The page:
It was cold for the midwestern United States, and when the frigid January morning got down to -15° F, the house operators were discussing which of two level indications they should believe. The “continuous” level, in this case an analog (4-20 mA) DP transmitter, was trending high, and high level could result in liquid carryover to the steam system—a bad thing for all the steam users on this cold day. But the other level instrument—an Eye-Hye multi-point device that used conductivity “spark plugs” to detect level—indicated that the level was getting perilously low. Since the level control was based on the 4-20 mA instrument, it was reducing boiler feed water (BFW) flow. Should they take the BFW in manual to catch what one instrument showed to be a low level, or believe the other measurement? The debate was settled moments later when the boiler tripped on low level, as two independent level switches provided the “votes” to trip the burner management system (BMS).
While our hardy neighbors to the North might be getting out the sunscreen when the thermometer reads above 0° F (-18° C), temperatures below -10° F put all the winterization and presumed specifications of equipment to the test. In midwestern latitudes, waste heat boilers and their ilk in process plants are rarely indoors, so all the boiler trim, e.g. gauge glasses, level switches and transmitters, must have thorough and intact insulation. Over many years of wear and tear, with insulation removed and reapplied for shutdowns and other routine maintenance, it can be far from certain that all critical equipment and instrumentation will endure the harshest weather. Without adding more redundancy, is there more information available that might have helped operators determine which level to believe?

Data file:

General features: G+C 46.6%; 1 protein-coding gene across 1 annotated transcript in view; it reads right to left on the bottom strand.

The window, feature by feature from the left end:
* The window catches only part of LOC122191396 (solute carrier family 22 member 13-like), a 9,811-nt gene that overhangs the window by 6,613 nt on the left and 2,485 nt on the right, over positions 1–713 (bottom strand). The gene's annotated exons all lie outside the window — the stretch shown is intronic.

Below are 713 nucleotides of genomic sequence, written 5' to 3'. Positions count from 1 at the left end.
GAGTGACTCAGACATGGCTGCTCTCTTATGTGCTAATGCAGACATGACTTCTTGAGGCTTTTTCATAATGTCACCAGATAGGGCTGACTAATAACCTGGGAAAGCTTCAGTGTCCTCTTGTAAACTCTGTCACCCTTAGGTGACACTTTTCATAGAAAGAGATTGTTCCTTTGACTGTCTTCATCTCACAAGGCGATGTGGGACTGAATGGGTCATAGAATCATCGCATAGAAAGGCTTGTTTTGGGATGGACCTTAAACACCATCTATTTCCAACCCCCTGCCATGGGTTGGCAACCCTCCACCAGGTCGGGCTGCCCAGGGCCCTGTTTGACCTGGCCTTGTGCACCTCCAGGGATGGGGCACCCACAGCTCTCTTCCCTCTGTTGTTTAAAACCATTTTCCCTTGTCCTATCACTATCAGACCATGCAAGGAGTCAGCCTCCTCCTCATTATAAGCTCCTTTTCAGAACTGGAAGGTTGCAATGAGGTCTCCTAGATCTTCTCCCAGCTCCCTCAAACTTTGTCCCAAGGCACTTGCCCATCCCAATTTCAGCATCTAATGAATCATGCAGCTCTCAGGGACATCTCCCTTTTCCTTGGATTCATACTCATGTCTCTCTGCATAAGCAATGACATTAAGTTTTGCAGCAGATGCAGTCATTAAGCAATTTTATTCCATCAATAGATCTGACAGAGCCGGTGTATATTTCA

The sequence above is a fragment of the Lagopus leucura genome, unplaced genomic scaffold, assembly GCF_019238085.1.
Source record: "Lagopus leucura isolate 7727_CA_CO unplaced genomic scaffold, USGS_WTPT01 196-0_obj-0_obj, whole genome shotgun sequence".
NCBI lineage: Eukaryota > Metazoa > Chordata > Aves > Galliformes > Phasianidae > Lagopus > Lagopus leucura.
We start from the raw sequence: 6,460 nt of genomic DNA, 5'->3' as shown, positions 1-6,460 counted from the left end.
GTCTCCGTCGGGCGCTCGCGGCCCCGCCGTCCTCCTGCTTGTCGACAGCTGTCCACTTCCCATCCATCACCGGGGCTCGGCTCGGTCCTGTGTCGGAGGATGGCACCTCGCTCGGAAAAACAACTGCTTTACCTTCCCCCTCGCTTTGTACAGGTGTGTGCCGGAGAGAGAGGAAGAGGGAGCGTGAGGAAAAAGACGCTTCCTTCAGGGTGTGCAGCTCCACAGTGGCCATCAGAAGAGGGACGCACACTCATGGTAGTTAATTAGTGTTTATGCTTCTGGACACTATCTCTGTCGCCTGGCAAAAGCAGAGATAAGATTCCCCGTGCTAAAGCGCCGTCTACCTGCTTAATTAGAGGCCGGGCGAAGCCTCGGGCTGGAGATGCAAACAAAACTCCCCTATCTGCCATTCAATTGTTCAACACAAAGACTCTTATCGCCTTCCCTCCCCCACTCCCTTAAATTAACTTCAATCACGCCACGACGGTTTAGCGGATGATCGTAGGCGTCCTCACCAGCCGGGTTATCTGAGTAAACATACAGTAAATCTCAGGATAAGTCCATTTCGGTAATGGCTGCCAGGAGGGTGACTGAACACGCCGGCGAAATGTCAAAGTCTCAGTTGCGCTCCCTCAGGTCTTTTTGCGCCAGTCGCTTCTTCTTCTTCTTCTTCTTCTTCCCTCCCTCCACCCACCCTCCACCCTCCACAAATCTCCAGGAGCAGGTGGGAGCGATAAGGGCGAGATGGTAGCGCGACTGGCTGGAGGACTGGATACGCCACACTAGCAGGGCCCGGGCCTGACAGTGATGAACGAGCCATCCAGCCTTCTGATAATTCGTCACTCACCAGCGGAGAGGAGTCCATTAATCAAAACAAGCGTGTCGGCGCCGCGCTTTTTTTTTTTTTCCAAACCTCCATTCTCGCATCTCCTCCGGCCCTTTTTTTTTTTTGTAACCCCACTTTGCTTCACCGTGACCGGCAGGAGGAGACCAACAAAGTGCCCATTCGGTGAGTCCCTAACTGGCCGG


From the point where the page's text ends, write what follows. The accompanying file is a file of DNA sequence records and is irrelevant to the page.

I was fortunate to stumble upon an interesting talk by Minneapolis-area craft brewer Michael Koppelman last month at the Emerson Global Users Exchange. In his 20-barrel Badger Hill Brewery, Koppelman has been deploying very modest innovations, using inexpensive (less than $20 US) Arduino chips to connect a few level instruments to an Amazon cloud service. He was delighted to find how much he could infer about activities at the brewery from a single trend. Noise in the cold liquor (brewing water) tank meant the hot liquor tank was boiling, i.e. too hot and wasting energy. Changes in a single tank level could also be reliable indications of various steps in a batch, e.g. mash-in, sparging and so forth. “With access to this information, my head brewer can better plan his day, maybe sleep in a bit if he sees he can’t start a batch until later,” mused Koppelman.
The frugal entrepreneur of small-batch brewing was cleverly using his limited instrumentation budget for multiple inferred measurements. The same principle can be applied at the large process plant that has a more lucrative payout for reliability. For years, HART and fieldbus instruments have been available with a statistical process monitoring feature that can be configured to monitor the noise in the raw process signal. Changes in the noise can be used to make inferences about the validity of the measurement. If the high-side impulse line of a differential pressure (DP) level transmitter starts to plug up or freeze, one might be able to see the signal change from the actively boiling liquid interface to the more or less flat-line state of the plugged line. It might take some attention, time and tuning to make the inference of a suspect measurement reliable, but the information would have been invaluable to the puzzled operators on that cold January morning.
Rather than simply repeat a 4-20 mA signal from the emergency shutdown system to the DCS, today one can install SIL-rated signal splitters, like the Safety Series isolator and splitter from Moore Industries. The signal passed on to the DCS can have the full HART capability, so if you’ve configured it for some manner of plugged line detection, you may be able to inform the operator in near-real time of a measurement that shouldn’t be believed. The cost is a little more than an Arduino chip and space on Amazon’s cloud service, but so is the payout for a plant that dare not go cold on a frigid morning.
If the scrappy brewer can infer valued insights from a few measurements is the brewhouse, what’s stopping us from delivering the same to our end users?